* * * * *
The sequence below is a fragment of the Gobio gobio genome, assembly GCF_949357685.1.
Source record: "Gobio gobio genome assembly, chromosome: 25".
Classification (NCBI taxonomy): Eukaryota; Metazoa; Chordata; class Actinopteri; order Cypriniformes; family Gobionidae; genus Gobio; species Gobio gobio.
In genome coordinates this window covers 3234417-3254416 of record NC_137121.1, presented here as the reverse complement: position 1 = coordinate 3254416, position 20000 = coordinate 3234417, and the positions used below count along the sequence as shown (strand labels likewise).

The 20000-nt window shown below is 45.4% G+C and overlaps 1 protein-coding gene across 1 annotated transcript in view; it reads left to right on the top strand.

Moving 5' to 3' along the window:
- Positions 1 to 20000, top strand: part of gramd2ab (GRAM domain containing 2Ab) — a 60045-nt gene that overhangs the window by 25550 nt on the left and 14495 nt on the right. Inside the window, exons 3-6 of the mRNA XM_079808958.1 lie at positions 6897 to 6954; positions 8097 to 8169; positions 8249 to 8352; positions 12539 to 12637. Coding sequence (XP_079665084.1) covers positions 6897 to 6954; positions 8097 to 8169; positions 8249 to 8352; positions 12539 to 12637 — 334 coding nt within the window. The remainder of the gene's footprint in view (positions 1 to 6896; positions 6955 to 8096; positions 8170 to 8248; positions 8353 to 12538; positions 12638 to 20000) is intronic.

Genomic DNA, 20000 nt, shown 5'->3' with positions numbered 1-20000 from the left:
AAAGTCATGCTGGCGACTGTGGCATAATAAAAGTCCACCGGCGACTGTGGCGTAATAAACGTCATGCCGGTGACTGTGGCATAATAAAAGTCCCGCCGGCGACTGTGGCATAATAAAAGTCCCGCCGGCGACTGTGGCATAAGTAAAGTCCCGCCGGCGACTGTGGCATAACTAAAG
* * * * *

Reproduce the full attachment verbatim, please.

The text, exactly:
The sequence below is a fragment of the Gobio gobio genome, assembly GCF_949357685.1.
Source record: "Gobio gobio genome assembly, chromosome: 25".
Classification (NCBI taxonomy): Eukaryota; Metazoa; Chordata; class Actinopteri; order Cypriniformes; family Gobionidae; genus Gobio; species Gobio gobio.
In genome coordinates this window covers 3234417-3254416 of record NC_137121.1, presented here as the reverse complement: position 1 = coordinate 3254416, position 20000 = coordinate 3234417, and the positions used below count along the sequence as shown (strand labels likewise).

The 20000-nt window shown below is 45.4% G+C and overlaps 1 protein-coding gene across 1 annotated transcript in view; it reads left to right on the top strand.

Moving 5' to 3' along the window:
- Positions 1 to 20000, top strand: part of gramd2ab (GRAM domain containing 2Ab) — a 60045-nt gene that overhangs the window by 25550 nt on the left and 14495 nt on the right. Inside the window, exons 3-6 of the mRNA XM_079808958.1 lie at positions 6897 to 6954; positions 8097 to 8169; positions 8249 to 8352; positions 12539 to 12637. Coding sequence (XP_079665084.1) covers positions 6897 to 6954; positions 8097 to 8169; positions 8249 to 8352; positions 12539 to 12637 — 334 coding nt within the window. The remainder of the gene's footprint in view (positions 1 to 6896; positions 6955 to 8096; positions 8170 to 8248; positions 8353 to 12538; positions 12638 to 20000) is intronic.

Genomic DNA, 20000 nt, shown 5'->3' with positions numbered 1-20000 from the left:
AAAGTCATGCTGGCGACTGTGGCATAATAAAAGTCCACCGGCGACTGTGGCGTAATAAACGTCATGCCGGTGACTGTGGCATAATAAAAGTCCCGCCGGCGACTGTGGCATAATAAAAGTCCCGCCGGCGACTGTGGCATAAGTAAAGTCCCGCCGGCGACTGTGGCATAACTAAAG